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Deep Learning with the Analytical Engine
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This repository contains an implementation of a convolutional neural network
as a program for Charles Babbage's Analytical Engine, capable of recognising
handwritten digits to a high degree of accuracy (98.5% if provided with a
sufficient amount of training data and left running sufficiently long).

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The abstract for the talk where I presented this work is here:


A video of the talk is available here, and the slides are in a PDF in the


This should be sufficient to give you a broad overview of the project, and
more detailed resources can be found in the 'Recommended reading' section.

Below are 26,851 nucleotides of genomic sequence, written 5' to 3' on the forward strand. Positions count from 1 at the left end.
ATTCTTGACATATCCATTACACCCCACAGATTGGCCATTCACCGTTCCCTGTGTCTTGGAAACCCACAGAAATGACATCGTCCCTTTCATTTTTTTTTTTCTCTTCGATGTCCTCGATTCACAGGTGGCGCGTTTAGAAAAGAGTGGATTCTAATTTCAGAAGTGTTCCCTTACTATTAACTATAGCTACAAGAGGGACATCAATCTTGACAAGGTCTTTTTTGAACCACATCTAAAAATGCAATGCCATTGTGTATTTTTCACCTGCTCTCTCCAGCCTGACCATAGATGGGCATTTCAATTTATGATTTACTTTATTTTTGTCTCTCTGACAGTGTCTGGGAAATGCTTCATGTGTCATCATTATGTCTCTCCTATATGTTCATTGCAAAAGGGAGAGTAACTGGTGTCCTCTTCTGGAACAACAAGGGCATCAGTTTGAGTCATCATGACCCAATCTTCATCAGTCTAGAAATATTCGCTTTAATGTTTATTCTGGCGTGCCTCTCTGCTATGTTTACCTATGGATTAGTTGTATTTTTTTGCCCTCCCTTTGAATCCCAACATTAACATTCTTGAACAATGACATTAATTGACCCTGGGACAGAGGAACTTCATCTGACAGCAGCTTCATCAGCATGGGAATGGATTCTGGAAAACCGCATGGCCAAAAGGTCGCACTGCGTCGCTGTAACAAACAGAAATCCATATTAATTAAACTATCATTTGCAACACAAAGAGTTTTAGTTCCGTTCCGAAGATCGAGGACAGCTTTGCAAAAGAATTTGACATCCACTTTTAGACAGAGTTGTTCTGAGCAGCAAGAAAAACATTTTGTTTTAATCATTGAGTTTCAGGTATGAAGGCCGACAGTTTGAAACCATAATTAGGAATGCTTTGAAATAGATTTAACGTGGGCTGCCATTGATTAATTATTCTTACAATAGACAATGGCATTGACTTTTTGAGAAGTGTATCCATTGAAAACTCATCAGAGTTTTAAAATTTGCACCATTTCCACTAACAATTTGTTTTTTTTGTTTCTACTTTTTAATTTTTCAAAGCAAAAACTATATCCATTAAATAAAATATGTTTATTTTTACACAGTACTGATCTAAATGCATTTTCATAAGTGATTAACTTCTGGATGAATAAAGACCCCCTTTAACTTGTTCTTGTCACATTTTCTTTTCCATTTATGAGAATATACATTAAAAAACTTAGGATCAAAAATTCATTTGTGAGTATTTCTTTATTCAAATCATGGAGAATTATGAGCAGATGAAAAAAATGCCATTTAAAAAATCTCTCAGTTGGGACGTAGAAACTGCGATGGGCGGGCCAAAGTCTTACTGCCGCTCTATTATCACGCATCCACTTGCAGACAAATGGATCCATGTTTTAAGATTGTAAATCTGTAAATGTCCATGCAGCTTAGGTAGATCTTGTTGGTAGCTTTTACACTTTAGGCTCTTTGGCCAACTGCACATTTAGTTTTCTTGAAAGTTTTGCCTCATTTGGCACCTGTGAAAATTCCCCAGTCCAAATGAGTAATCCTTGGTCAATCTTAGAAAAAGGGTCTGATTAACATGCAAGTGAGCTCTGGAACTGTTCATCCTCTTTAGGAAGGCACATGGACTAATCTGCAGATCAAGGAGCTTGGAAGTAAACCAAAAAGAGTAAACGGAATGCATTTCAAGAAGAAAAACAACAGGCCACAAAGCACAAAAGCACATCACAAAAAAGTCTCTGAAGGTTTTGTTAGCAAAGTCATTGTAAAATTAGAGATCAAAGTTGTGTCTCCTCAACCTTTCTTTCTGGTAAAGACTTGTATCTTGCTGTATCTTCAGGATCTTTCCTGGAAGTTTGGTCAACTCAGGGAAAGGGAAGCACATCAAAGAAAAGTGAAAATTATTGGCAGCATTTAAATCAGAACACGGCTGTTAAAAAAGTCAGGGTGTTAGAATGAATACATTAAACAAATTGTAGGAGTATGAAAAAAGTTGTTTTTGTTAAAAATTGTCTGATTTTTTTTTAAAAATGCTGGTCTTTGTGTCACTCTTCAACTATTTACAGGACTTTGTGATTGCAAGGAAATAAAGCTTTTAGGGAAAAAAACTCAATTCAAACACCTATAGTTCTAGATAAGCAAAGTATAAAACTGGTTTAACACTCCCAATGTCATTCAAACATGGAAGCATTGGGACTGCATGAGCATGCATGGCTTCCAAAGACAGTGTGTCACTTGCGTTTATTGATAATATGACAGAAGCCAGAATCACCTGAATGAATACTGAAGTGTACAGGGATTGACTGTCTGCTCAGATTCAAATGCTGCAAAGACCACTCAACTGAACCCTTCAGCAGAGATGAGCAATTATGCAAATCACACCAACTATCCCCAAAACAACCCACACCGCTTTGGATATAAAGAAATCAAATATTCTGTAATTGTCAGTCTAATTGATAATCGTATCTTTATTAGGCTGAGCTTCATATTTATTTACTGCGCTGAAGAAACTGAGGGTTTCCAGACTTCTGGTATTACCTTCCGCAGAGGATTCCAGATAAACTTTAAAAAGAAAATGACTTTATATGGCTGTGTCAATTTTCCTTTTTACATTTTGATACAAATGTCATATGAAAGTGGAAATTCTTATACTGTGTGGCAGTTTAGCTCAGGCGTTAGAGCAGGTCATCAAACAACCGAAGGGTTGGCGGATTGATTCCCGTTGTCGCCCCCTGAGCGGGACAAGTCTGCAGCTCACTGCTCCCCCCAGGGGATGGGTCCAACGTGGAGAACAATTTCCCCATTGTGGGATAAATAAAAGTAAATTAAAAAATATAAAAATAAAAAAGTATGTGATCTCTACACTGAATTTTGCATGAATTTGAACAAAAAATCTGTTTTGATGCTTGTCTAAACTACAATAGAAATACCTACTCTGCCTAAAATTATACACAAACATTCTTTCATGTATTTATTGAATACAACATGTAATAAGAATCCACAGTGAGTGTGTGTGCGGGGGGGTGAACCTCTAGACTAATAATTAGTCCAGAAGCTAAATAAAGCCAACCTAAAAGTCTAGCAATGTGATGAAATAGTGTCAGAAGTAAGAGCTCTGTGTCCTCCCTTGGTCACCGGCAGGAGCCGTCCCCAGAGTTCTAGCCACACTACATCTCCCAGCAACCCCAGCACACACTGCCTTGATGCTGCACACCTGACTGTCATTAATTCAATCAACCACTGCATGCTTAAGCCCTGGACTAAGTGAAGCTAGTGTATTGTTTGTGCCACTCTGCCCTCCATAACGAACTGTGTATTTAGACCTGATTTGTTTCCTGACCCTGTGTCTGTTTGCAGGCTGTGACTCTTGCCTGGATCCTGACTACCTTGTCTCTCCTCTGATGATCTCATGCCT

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The implementation is contained within the directory `babbage`. Since there
is already a compiled cardfile in the subdirectory `cardfiles`, you can run
the convolutional network directly on the Emulator like so:

    cd babbage
    java -cp classes aes cardfiles/

This should run painlessly (although it may take several seconds to load the
cardfile). If you need help with the Emulator, see John Walker's manual page

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Alternatively, you may prefer to generate the cardfile yourself by running
the Bash script:

    cd babbage

The subdirectories in `babbage` are listed below:

 - `classes` : the Java Analytical Engine Emulator (by John Walker)
 - `cardfiles` : cardfiles capable of running on the Emulator
 - `scripts` : Python scripts used for construction and compilation